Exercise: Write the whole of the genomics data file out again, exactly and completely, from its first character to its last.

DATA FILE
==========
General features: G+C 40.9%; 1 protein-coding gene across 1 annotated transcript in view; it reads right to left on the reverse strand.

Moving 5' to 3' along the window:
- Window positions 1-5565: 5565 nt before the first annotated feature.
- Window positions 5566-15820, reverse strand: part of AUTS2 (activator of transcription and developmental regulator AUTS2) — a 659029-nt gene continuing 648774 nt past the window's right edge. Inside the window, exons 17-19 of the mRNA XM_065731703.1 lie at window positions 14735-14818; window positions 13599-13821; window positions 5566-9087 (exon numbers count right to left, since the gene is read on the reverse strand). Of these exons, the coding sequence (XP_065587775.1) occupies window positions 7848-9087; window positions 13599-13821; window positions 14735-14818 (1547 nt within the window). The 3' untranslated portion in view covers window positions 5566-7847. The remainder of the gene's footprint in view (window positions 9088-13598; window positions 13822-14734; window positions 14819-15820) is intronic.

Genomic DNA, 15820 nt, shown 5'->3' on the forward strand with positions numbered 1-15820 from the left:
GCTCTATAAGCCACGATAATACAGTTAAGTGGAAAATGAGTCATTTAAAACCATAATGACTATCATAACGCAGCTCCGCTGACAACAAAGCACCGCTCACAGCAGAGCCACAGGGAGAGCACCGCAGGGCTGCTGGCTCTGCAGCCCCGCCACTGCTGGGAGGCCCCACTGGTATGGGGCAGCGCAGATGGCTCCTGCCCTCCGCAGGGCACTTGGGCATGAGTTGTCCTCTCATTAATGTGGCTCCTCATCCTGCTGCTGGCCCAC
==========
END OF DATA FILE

General features: G+C 40.9%; 1 protein-coding gene across 1 annotated transcript in view; it reads right to left on the reverse strand.

Moving 5' to 3' along the window:
- Window positions 1-5565: 5565 nt before the first annotated feature.
- Window positions 5566-15820, reverse strand: part of AUTS2 (activator of transcription and developmental regulator AUTS2) — a 659029-nt gene continuing 648774 nt past the window's right edge. Inside the window, exons 17-19 of the mRNA XM_065731703.1 lie at window positions 14735-14818; window positions 13599-13821; window positions 5566-9087 (exon numbers count right to left, since the gene is read on the reverse strand). Of these exons, the coding sequence (XP_065587775.1) occupies window positions 7848-9087; window positions 13599-13821; window positions 14735-14818 (1547 nt within the window). The 3' untranslated portion in view covers window positions 5566-7847. The remainder of the gene's footprint in view (window positions 9088-13598; window positions 13822-14734; window positions 14819-15820) is intronic.

Genomic DNA, 15820 nt, shown 5'->3' on the forward strand with positions numbered 1-15820 from the left:
GCTCTATAAGCCACGATAATACAGTTAAGTGGAAAATGAGTCATTTAAAACCATAATGACTATCATAACGCAGCTCCGCTGACAACAAAGCACCGCTCACAGCAGAGCCACAGGGAGAGCACCGCAGGGCTGCTGGCTCTGCAGCCCCGCCACTGCTGGGAGGCCCCACTGGTATGGGGCAGCGCAGATGGCTCCTGCCCTCCGCAGGGCACTTGGGCATGAGTTGTCCTCTCATTAATGTGGCTCCTCATCCTGCTGCTGGCCCAC